As you might have guessed by my lack of recent contributions, I’ve been thoroughly engrossed in the task of learning the Mangoustani language. After poring over Volume 1 for many weeks, I thought I might actually be making some progress. Then I opened up Volume 2, only to find a brief explanation stating that the analysis of the Mangoustani language is still underway, and that the remainder of the books were blank. They were apparently included merely for their aesthetic value. Along with this enervating explanation was a coupon that I can return in order to receive the actual books once they are written (shipping and handling not included), as well as a suggestion that if I need to learn Mangoustani right away, I should probably enroll in a linguistics course and learn how to analyze the language myself.
Faced with such a dilemma, most people would simply throw the blank books away and start binge watching Breaking Bad. Unfortunately, the political tension in the former East Mangoustan makes such a decision impossible. And besides, I’m never one to pass up a good challenge. After several weeks of learning the ins and outs of phonology and morphology, I arrived at the unit on syntax. I learned about the linguistic theories of Leonard Bloomfield and Noam Chomsky. Suddenly, the whole world made sense.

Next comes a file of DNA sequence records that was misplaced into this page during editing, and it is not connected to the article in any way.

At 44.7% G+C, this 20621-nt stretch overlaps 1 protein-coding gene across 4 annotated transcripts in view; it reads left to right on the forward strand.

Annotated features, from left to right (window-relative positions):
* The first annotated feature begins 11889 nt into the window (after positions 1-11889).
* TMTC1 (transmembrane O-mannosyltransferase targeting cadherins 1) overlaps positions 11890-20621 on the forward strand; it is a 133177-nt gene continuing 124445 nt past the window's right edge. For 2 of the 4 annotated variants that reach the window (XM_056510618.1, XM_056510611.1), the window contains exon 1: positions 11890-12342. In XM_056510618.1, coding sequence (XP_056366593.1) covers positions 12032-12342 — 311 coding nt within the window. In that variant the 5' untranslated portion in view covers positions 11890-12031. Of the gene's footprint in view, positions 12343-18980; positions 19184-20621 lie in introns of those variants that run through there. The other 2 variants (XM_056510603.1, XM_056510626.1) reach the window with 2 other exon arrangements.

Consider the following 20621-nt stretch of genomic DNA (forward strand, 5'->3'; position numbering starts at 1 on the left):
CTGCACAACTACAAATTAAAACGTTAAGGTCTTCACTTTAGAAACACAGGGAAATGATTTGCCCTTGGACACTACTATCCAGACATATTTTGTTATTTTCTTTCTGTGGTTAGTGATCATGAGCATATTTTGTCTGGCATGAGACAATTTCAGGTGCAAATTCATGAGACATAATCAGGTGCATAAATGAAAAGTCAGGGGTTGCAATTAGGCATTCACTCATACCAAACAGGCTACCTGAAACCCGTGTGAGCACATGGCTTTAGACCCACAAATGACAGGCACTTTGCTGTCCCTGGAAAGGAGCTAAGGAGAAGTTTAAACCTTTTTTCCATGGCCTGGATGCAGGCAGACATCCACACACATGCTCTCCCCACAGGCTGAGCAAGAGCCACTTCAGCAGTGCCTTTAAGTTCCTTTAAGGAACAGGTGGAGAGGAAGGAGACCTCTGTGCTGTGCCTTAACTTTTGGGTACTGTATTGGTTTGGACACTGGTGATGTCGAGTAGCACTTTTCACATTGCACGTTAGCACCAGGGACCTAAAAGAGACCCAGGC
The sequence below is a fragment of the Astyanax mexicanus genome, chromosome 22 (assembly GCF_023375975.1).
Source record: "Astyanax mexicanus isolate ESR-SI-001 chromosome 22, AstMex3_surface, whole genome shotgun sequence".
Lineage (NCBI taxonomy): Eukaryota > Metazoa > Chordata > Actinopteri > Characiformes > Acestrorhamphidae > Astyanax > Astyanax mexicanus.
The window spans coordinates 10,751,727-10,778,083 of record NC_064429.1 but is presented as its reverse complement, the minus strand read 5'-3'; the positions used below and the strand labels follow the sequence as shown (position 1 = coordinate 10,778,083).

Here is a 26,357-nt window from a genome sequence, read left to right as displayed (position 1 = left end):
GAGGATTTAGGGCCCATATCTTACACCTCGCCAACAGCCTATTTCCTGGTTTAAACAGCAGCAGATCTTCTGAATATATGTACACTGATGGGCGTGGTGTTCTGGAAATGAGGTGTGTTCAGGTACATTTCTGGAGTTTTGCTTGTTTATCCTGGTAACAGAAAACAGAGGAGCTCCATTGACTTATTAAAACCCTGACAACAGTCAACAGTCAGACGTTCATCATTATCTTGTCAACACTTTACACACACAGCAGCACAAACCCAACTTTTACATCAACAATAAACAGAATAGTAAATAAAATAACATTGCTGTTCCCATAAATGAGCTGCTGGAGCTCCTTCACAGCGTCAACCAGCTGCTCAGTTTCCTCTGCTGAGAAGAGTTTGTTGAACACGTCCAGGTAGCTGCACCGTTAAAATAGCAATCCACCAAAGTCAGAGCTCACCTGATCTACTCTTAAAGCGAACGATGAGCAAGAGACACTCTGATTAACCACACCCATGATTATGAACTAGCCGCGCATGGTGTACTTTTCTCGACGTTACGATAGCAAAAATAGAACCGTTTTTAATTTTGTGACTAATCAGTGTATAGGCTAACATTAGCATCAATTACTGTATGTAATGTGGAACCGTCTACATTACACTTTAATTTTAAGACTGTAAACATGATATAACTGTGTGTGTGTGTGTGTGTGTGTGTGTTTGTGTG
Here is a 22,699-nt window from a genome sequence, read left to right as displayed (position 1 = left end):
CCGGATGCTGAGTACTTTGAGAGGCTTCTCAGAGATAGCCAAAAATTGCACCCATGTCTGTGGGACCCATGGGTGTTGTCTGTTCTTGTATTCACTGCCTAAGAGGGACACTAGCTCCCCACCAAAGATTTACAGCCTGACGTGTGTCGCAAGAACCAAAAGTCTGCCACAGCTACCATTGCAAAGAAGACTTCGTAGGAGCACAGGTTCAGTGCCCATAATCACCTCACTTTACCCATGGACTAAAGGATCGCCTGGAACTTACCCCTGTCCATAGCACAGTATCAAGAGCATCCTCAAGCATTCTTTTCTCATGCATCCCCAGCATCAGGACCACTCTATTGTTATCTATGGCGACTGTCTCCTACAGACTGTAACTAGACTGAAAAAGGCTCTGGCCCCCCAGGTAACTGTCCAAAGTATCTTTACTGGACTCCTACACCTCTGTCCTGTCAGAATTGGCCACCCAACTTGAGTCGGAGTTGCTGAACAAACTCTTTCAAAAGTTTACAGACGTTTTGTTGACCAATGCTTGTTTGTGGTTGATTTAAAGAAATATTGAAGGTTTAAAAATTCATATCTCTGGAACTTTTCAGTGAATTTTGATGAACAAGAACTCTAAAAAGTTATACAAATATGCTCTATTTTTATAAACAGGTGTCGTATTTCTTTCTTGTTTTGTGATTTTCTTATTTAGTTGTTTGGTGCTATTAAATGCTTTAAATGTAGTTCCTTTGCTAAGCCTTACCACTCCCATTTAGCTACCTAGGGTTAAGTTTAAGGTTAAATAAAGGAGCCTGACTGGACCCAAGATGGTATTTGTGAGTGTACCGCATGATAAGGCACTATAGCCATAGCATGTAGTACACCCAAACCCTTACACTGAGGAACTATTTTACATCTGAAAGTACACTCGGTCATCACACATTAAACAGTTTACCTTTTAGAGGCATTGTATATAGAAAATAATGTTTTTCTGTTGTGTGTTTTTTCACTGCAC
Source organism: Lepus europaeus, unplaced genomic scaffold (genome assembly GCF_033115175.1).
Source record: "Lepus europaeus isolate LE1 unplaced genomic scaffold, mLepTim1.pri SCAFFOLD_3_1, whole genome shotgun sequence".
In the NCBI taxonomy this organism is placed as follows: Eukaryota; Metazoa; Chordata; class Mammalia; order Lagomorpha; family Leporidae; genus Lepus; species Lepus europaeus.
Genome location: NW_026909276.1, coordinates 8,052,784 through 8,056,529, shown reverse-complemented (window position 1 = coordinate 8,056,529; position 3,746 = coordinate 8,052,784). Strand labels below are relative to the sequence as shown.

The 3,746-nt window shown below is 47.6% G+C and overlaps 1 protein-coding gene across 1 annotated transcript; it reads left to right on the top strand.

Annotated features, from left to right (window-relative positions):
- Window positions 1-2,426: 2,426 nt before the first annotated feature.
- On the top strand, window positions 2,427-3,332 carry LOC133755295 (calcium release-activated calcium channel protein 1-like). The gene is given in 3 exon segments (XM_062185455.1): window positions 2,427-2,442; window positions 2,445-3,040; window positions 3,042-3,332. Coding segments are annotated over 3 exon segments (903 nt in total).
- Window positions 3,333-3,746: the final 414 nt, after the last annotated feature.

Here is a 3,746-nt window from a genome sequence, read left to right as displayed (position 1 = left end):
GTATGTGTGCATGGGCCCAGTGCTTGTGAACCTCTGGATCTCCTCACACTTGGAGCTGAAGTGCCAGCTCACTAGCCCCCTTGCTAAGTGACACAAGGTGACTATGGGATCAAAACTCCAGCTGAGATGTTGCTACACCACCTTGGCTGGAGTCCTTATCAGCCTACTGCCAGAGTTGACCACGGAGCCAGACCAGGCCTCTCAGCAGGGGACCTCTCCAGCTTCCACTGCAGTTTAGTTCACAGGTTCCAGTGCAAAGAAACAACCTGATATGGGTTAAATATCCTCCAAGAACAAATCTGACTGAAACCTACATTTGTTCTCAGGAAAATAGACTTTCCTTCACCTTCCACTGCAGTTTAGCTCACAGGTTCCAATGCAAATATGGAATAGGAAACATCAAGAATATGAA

The linguists studying the Mangoustani language are obviously trying to understand it based on Bloomfieldian structural linguistics. That’s obviously why there were so many examples of rote phrases and so much emphasis on the surface structure of the Mangoustani language. In case you didn’t know, Bloomfield’s approach emphasizes “explicit systems of relations between linguistic units” rather than focusing on the mental processes that people use to generate the things they say (“Linguistics” para. 3). Once I’d learned about this distinction, I understood the reason that the Mangoustani language textbooks were so full bizarre phrases and a were based on a “rigid set of learned rules” (Rowe & Levine, 138). I’d love to share some of these phrases with you, but I haven’t yet installed the Mangoustani language pack on my computer.
It seemed that the theories of Noam Chomsky would be a much better way to understand this confusing cant. Instead of analyzing language in terms of mimicry and the production of fixed phrases, he explained that language learning was an innate capacity of the human mind. His mentalist approach to linguistics suggests that all people mentally form ideas in a similar way (the “deep structure” of an utterance) before applying subconscious grammatical transformations to generate the actual sentence (the “surface structure”). (Strässler para. 5) It seems like this would be a much better way to understand the complexities of the Mangoustani language, and it would avoid spending months memorizing dubious phrases such as, “this cow is disrespectful to most hedgehogs.” Under the Bloomfieldian model, one would have to hear that phrase before he or she could use it in a conversation, but the Chomskian approach shows that the productive nature of language would allow a competent speaker to produce this utterance spontaneously if the need arose. And in the former East Mangoustan, that need seems very likely to arise.
“Linguistics.” Dictionary of Linguistics and Phonetics. Oxford: Blackwell Publishers, 2003. Credo Reference. Web. 4 October 2014.
Rowe, B. and Levine, P. A Concise Introduction to Linguistics Boston: Pearson Learning Solutions, 2009. Print.
Strässler, J. “Mentalism.” Key Ideas in Linguistics and the Philosophy of Language. Edinburg: Edinburgh University Press, 2009. Credo Reference. Web. 4 October 2014.